Speaker’s Bio: M. Farooq received his BscEng and MTech degrees from Punjab Engineering College, Chandigarh, India and the Indian Institute of Technology, Delhi in 1965 and 1967, respectively, and his PhD from the University of New Brunswick, Canada, in 1974, all in Electrical Engineering. In March 1980, he joined the Royal Military College of Canada (RMC), Kingston, Ontario, where he is currently a professor in the Department of Electrical and Computer Engineering. He has organized as well as served as technical chair on a number of conferences on Applications of Advance Technologies to Canadian Forces, and served as a Co-Editor of the resulting Conference Proceedings. He was a member of the Defense Advisory Board (Canada) which drafted a report on Fusion Technology in Canada.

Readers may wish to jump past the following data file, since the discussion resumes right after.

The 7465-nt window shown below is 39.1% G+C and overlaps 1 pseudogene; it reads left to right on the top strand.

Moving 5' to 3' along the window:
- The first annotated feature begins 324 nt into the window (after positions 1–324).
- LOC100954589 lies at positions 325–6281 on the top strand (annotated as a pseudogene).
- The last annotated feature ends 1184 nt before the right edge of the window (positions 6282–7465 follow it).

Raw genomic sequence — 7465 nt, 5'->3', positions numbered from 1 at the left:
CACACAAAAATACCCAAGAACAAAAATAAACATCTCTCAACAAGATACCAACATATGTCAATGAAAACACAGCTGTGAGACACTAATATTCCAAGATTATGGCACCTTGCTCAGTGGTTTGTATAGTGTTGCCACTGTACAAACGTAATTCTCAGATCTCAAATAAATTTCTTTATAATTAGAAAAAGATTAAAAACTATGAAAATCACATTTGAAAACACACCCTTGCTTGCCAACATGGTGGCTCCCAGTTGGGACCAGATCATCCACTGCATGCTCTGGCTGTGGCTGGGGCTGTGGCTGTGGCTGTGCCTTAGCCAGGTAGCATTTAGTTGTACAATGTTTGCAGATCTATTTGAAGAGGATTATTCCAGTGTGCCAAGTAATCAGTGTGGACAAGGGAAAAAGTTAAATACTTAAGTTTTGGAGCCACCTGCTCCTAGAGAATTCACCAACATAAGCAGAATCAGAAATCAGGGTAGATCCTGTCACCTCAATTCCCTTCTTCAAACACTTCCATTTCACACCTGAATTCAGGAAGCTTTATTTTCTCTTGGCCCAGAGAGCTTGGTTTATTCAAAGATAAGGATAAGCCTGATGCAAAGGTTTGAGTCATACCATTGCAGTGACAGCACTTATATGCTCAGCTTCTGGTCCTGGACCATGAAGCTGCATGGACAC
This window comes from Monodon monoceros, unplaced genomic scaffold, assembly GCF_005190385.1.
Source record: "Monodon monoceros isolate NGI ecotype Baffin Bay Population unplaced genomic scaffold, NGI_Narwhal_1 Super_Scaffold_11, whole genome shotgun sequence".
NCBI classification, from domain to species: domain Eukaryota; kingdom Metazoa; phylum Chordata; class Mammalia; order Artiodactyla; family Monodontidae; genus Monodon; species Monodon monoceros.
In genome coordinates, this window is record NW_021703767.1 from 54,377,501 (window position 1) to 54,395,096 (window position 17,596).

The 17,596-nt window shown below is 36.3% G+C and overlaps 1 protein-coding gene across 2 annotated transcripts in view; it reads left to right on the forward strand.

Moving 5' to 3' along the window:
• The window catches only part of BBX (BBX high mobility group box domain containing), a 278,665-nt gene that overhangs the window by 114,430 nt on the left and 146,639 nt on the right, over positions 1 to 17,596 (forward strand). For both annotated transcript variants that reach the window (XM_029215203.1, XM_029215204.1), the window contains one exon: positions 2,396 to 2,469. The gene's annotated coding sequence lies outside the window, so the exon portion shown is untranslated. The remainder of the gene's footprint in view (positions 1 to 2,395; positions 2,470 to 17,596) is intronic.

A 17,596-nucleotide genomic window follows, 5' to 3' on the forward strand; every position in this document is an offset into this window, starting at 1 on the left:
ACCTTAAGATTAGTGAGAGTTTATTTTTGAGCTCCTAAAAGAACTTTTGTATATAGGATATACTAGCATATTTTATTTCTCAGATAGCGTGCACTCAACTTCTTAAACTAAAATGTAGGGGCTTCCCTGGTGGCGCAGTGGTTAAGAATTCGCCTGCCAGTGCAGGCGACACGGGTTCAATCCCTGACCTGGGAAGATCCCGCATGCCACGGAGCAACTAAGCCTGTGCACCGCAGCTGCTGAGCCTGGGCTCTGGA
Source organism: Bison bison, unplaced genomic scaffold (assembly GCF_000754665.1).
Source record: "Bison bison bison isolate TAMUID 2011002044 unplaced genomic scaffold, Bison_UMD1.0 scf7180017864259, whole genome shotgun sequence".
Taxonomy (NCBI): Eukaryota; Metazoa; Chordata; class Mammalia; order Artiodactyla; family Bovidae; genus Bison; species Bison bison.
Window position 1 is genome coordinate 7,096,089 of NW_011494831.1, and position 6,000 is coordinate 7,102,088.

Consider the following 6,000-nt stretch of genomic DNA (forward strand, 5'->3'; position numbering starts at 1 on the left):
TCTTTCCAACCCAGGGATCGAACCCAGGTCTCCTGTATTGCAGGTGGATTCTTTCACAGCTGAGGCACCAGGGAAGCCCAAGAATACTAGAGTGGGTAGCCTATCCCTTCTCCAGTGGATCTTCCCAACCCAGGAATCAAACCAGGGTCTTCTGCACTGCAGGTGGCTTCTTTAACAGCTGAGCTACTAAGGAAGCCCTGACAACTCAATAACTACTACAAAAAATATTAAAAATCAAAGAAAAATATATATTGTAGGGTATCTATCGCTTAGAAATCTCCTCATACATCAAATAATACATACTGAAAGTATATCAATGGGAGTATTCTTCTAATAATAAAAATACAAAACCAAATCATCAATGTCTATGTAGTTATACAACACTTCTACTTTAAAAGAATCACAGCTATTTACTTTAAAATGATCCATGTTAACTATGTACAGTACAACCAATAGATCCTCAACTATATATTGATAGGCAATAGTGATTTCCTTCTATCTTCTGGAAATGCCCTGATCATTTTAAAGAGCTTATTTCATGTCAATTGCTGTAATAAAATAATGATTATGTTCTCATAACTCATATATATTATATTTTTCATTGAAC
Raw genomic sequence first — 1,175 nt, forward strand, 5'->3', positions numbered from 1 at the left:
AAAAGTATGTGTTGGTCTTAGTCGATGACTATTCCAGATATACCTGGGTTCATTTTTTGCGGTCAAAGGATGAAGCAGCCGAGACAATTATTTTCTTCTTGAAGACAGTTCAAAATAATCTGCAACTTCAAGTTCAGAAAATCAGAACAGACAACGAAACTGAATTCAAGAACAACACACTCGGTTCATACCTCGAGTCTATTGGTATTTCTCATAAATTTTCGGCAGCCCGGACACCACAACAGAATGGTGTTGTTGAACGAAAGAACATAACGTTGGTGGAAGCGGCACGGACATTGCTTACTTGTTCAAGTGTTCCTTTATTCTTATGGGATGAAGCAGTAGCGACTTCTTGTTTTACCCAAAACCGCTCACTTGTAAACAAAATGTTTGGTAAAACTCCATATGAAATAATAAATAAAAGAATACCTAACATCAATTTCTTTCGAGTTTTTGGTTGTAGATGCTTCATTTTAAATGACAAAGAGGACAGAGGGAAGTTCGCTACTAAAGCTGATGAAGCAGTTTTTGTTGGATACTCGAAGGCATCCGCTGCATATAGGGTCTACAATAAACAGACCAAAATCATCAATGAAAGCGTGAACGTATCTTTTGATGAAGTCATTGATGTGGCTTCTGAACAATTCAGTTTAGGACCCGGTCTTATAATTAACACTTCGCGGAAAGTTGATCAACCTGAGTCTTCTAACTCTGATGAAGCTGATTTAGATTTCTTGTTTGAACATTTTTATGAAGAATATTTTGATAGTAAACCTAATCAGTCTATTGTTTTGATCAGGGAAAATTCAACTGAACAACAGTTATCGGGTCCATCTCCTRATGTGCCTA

12. Advances in Communications Electronic Warfare by D. Baker, DRDC Ottawa, Canada

Abstract: In support of the Land Force’s Intelligence, Surveillance, Target Acquisition, and Reconnaissance Project, DRDC Ottawa is exploring new concepts for Communications Electronic Warfare (CEW) architectures and processes for data analysis and fusion. Major areas of research and development (R&D) include wideband CEW sensors, data analysis and processing, simulation, the integration of these into a single framework, and the processes needed to take advantage of the underlying technologies.